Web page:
MORTALITY rates were found to be higher in children admitted to hospital with severe sepsis who had a concurrent acute kidney injury (AKI), according to a new retrospective analysis.
In light of the documented rise in rates of AKI in paediatric sepsis cases, a team, headed by Aravind Thavamani, University Hospitals Rainbow Babies & Children’s Hospital, Cleveland, Ohio, USA, reviewed data from 192,712 paediatric hospitalisations for severe sepsis in order to assess whether AKI affected patient outcomes. These included in-hospital mortality, length of stay, and total hospitalisation charges. The data being analysed was of children, aged between 1–18 years, who were hospitalised with severe sepsis between 2003–2019.
The analysis revealed that AKI occurred in 23.6% of the total cases and in-hospital mortality was 11.7% higher in paediatric patients with severe sepsis who had an AKI than in patients with severe sepsis and no AKI. The mortality rate for those with severe sepsis and AKI was 19.8% versus 8.1% in those with severe sepsis alone. The authors also identified that patients with comorbidities such as diabetes, HIV, malnutrition, organ transplant, and urinary tract abnormalities were more likely to develop an AKI compared with patients who did not. Additionally, multivariate logistic regression analysis highlighted that compared to admissions with severe sepsis and no AKI, the odds of mortality for those with severe sepsis and an AKI not requiring renal replacement therapy was 3.0-times higher, and higher still in those with severe sepsis and an AKI requiring renal replacement therapy, who displayed 6.4-times increased odds of mortality.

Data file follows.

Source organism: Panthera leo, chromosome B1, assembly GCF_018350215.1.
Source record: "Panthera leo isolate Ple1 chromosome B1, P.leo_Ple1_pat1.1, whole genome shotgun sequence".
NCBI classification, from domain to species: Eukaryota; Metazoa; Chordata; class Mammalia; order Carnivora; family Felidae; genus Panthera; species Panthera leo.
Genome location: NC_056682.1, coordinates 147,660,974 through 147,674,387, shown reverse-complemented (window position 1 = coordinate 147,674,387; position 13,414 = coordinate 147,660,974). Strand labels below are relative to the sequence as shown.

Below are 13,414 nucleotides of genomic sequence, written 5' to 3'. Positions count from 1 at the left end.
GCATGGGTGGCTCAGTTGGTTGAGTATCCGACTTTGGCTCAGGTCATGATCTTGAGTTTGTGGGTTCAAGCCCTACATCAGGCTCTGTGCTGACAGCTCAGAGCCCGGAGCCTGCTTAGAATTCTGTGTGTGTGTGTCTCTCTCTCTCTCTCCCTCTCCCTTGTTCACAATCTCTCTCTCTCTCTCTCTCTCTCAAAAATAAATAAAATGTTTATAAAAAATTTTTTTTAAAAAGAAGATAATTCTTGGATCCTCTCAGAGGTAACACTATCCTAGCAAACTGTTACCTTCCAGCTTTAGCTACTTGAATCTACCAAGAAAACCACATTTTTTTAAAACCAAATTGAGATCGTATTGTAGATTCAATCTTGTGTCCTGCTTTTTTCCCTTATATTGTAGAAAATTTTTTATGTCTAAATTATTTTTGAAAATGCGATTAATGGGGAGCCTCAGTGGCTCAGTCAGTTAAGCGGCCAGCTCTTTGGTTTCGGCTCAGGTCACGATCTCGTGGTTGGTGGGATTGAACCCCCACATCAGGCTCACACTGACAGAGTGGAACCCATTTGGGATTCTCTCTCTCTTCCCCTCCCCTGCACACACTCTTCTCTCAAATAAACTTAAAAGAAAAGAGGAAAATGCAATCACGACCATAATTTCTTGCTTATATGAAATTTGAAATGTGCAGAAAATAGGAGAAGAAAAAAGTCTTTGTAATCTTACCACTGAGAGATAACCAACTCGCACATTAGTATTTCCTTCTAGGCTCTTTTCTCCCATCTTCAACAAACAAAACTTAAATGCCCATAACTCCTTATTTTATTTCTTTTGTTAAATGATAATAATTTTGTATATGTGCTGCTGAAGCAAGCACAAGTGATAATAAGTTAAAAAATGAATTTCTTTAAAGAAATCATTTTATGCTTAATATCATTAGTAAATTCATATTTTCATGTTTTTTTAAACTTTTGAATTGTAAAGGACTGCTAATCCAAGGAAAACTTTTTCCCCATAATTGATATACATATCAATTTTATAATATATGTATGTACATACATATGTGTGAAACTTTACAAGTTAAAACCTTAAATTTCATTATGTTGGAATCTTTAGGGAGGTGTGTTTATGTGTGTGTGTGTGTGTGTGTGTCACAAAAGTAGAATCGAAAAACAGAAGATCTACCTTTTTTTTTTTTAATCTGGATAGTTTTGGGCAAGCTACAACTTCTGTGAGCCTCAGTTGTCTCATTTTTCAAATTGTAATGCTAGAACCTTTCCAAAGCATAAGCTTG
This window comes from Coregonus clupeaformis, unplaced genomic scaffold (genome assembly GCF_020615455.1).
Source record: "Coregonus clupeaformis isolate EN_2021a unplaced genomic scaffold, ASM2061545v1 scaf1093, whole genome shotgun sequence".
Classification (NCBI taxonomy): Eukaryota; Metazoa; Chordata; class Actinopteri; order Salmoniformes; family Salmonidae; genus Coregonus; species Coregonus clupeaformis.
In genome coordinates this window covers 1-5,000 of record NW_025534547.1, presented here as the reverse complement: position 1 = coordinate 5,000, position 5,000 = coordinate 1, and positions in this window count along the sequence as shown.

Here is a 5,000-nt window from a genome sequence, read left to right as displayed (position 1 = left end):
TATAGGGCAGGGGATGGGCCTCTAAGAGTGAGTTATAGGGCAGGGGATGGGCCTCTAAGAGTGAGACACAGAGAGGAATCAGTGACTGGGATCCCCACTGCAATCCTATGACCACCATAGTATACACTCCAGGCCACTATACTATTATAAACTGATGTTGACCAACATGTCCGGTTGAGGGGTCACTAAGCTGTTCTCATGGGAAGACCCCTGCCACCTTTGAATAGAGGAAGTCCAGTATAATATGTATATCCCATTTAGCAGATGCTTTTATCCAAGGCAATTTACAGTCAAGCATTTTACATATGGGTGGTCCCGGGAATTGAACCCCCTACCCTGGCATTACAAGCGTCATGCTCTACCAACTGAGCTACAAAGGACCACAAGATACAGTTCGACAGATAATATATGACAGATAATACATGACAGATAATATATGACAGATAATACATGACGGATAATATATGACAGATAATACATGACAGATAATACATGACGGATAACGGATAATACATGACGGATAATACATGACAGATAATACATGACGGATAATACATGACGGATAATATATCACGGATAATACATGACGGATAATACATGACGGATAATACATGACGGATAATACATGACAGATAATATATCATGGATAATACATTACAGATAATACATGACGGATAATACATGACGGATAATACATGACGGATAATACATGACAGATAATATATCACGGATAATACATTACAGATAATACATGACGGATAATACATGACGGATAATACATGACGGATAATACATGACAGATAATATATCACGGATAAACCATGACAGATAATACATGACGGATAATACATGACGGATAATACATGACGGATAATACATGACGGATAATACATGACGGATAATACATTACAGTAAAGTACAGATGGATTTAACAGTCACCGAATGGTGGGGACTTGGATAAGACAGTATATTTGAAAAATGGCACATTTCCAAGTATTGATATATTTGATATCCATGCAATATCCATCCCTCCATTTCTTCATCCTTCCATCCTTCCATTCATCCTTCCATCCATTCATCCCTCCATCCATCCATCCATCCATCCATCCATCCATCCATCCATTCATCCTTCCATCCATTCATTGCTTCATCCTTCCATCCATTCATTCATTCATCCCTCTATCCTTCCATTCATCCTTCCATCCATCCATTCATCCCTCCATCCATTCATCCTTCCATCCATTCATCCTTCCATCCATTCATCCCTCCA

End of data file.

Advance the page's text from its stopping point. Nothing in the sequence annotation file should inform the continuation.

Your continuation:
Moreover, those with severe sepsis and AKI experienced longer hospital admissions and higher hospitalisation costs that those with severe sepsis and no AKI, with a 14-day and 11-day median length of stay, respectively.
These findings highlight the impact of AKI on outcomes for paediatric patients with severe sepsis and spotlights a need for prevention as well as early identification and treatment of AKI in such cases to improve these outcomes. Furthermore, early identification and intervention could also help to reduce admission lengths and reduce healthcare costs.